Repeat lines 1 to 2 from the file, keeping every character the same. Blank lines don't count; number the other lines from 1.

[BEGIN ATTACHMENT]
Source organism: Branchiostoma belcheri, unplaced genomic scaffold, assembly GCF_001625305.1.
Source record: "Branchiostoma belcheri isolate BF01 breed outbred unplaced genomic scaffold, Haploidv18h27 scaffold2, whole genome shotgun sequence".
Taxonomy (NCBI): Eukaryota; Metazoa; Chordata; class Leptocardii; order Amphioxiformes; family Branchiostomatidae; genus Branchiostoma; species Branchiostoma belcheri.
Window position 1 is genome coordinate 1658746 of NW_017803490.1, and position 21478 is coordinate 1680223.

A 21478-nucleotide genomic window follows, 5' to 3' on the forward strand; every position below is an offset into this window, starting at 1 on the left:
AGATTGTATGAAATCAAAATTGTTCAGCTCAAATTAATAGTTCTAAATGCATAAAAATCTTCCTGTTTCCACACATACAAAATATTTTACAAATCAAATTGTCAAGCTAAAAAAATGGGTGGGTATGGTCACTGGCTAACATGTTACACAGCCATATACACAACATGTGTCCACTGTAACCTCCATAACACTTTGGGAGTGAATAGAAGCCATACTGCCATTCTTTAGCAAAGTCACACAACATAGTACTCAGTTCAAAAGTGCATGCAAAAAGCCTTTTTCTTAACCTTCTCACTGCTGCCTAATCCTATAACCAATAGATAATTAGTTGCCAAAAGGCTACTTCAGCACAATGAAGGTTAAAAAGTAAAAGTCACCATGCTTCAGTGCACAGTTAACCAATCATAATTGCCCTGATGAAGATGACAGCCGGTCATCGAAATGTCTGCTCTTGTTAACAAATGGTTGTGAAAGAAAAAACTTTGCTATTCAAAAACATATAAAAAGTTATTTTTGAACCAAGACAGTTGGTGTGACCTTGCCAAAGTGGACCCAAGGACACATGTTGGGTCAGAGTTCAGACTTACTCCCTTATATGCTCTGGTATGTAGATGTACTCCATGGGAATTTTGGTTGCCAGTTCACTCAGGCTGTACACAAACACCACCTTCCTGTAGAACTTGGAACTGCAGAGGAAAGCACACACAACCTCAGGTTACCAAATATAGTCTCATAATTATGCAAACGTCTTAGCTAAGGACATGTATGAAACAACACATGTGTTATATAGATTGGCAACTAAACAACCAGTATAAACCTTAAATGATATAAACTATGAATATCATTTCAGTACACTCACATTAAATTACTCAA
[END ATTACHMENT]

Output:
Source organism: Branchiostoma belcheri, unplaced genomic scaffold, assembly GCF_001625305.1.
Source record: "Branchiostoma belcheri isolate BF01 breed outbred unplaced genomic scaffold, Haploidv18h27 scaffold2, whole genome shotgun sequence".